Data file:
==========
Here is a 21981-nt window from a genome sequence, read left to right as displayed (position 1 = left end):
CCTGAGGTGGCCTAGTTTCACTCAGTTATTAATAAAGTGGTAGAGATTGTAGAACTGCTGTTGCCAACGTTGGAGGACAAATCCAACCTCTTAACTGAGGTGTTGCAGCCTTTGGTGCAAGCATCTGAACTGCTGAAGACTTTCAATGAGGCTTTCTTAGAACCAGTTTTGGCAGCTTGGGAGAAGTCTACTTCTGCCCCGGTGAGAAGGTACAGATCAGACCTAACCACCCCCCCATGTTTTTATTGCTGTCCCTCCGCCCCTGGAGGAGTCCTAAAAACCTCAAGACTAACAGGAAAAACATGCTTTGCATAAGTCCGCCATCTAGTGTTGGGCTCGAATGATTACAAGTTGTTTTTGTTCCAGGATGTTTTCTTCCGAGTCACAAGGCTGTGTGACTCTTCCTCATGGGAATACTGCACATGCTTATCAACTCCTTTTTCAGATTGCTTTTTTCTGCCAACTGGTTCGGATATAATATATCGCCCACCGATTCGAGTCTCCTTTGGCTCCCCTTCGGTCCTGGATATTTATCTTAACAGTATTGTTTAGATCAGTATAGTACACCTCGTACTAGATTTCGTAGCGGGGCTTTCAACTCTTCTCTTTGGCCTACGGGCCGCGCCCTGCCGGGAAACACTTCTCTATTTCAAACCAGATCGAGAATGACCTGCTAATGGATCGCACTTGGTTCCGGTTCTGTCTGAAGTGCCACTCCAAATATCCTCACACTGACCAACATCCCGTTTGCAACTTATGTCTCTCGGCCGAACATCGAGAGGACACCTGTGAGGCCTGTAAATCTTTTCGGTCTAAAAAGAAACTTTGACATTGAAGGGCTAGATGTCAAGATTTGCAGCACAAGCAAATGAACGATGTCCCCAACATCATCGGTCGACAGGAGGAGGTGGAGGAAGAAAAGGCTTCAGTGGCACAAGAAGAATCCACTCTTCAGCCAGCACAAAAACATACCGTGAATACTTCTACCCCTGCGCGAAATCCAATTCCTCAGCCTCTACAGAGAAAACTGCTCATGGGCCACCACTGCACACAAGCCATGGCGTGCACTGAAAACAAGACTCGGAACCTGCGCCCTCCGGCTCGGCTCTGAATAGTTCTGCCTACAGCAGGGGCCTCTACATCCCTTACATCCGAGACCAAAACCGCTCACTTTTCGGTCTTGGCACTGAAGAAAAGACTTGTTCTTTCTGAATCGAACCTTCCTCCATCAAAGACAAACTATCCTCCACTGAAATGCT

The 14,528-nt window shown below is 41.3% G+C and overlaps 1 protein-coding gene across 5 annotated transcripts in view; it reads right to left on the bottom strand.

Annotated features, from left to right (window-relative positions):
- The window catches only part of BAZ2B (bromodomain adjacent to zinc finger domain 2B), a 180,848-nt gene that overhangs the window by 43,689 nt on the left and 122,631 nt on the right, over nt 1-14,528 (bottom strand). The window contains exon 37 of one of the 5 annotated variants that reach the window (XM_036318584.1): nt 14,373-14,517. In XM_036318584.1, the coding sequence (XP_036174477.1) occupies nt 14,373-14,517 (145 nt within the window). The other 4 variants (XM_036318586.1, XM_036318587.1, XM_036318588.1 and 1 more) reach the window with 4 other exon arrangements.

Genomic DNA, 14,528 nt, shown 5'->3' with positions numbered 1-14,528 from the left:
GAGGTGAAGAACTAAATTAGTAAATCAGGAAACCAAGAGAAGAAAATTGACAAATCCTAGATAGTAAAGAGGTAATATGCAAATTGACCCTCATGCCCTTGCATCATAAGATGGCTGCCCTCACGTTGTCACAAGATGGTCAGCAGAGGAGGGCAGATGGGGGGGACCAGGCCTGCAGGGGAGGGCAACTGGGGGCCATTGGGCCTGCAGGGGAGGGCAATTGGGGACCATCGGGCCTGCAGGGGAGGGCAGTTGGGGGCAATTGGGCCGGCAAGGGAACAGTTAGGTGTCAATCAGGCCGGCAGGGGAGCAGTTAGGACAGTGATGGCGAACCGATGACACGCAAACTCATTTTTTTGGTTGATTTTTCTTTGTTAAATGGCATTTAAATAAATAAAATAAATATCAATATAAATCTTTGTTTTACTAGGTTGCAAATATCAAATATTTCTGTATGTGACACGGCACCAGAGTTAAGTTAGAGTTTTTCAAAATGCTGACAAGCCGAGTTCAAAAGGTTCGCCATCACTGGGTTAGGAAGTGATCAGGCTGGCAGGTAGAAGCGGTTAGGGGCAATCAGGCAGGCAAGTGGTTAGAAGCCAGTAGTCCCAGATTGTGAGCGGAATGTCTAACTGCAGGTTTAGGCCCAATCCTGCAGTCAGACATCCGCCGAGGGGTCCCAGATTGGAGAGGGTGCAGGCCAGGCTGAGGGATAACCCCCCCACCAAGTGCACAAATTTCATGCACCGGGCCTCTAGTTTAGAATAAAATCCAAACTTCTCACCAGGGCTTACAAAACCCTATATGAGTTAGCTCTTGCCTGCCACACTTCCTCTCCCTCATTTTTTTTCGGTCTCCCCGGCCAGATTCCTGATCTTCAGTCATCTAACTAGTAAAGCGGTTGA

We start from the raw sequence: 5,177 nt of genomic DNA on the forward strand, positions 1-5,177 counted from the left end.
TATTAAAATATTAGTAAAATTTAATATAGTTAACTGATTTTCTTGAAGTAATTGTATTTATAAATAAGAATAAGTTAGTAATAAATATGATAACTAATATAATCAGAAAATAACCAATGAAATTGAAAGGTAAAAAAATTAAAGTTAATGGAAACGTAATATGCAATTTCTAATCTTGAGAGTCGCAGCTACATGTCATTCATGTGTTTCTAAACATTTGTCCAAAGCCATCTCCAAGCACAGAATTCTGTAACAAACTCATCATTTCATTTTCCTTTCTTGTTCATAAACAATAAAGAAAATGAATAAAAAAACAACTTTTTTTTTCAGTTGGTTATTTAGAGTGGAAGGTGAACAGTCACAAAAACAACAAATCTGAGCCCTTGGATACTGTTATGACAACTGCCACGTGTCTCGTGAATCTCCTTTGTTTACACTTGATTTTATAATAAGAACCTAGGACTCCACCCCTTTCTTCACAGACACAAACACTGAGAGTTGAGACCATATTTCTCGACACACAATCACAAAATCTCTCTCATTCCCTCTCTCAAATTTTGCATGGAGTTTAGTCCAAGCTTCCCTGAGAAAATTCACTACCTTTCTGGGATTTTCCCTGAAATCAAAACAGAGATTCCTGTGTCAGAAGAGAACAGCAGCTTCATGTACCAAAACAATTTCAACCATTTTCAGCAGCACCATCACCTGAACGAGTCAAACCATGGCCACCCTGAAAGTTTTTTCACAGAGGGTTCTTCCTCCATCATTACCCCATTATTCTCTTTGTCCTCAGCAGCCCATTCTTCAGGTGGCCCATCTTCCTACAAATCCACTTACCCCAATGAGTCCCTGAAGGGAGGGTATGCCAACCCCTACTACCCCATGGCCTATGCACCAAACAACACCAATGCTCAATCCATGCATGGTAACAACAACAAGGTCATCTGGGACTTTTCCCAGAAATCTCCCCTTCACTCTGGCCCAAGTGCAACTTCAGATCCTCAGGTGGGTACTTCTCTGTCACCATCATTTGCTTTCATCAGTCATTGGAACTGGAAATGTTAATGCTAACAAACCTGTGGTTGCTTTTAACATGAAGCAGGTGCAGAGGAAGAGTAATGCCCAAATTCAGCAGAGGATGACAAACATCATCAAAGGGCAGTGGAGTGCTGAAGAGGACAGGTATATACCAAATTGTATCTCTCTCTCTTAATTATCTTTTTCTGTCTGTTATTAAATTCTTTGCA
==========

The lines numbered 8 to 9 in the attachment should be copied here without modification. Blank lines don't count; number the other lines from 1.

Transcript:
We start from the raw sequence: 5,177 nt of genomic DNA on the forward strand, positions 1-5,177 counted from the left end.
TATTAAAATATTAGTAAAATTTAATATAGTTAACTGATTTTCTTGAAGTAATTGTATTTATAAATAAGAATAAGTTAGTAATAAATATGATAACTAATATAATCAGAAAATAACCAATGAAATTGAAAGGTAAAAAAATTAAAGTTAATGGAAACGTAATATGCAATTTCTAATCTTGAGAGTCGCAGCTACATGTCATTCATGTGTTTCTAAACATTTGTCCAAAGCCATCTCCAAGCACAGAATTCTGTAACAAACTCATCATTTCATTTTCCTTTCTTGTTCATAAACAATAAAGAAAATGAATAAAAAAACAACTTTTTTTTTCAGTTGGTTATTTAGAGTGGAAGGTGAACAGTCACAAAAACAACAAATCTGAGCCCTTGGATACTGTTATGACAACTGCCACGTGTCTCGTGAATCTCCTTTGTTTACACTTGATTTTATAATAAGAACCTAGGACTCCACCCCTTTCTTCACAGACACAAACACTGAGAGTTGAGACCATATTTCTCGACACACAATCACAAAATCTCTCTCATTCCCTCTCTCAAATTTTGCATGGAGTTTAGTCCAAGCTTCCCTGAGAAAATTCACTACCTTTCTGGGATTTTCCCTGAAATCAAAACAGAGATTCCTGTGTCAGAAGAGAACAGCAGCTTCATGTACCAAAACAATTTCAACCATTTTCAGCAGCACCATCACCTGAACGAGTCAAACCATGGCCACCCTGAAAGTTTTTTCACAGAGGGTTCTTCCTCCATCATTACCCCATTATTCTCTTTGTCCTCAGCAGCCCATTCTTCAGGTGGCCCATCTTCCTACAAATCCACTTACCCCAATGAGTCCCTGAAGGGAGGGTATGCCAACCCCTACTACCCCATGGCCTATGCACCAAACAACACCAATGCTCAATCCATGCATGGTAACAACAACAAGGTCATCTGGGACTTTTCCCAGAAATCTCCCCTTCACTCTGGCCCAAGTGCAACTTCAGATCCTCAGGTGGGTACTTCTCTGTCACCATCATTTGCTTTCATCAGTCATTGGAACTGGAAATGTTAATGCTAACAAACCTGTGGTTGCTTTTAACATGAAGCAGGTGCAGAGGAAGAGTAATGCCCAAATTCAGCAGAGGATGACAAACATCATCAAAGGGCAGTGGAGTGCTGAAGAGGACAGGTATATACCAAATTGTATCTCTCTCTCTTAATTATCTTTTTCTGTCTGTTATTAAATTCTTTGCA